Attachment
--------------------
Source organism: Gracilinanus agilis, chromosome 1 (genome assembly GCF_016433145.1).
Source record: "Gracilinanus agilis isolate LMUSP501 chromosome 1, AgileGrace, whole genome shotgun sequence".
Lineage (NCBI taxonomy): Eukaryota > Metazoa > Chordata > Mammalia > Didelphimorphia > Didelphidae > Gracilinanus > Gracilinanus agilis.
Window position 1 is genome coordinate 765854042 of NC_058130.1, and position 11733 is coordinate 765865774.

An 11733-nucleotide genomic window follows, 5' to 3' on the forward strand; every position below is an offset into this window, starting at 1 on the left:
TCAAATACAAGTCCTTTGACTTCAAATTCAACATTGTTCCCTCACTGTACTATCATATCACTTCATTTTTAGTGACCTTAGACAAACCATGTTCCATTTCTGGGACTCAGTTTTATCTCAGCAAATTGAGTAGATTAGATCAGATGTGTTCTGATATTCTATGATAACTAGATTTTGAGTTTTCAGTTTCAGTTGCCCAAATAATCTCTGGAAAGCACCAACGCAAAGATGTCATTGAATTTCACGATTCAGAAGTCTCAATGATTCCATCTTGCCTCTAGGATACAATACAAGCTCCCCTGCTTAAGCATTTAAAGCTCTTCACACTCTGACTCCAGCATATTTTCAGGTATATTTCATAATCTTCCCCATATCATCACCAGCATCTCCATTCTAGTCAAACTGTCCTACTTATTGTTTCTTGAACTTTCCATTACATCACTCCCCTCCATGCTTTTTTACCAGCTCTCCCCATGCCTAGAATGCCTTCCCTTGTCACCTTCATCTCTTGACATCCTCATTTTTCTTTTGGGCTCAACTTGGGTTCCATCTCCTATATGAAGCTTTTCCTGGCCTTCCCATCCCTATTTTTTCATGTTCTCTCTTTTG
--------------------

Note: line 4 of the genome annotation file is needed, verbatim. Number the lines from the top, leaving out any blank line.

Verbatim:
Window position 1 is genome coordinate 765854042 of NC_058130.1, and position 11733 is coordinate 765865774.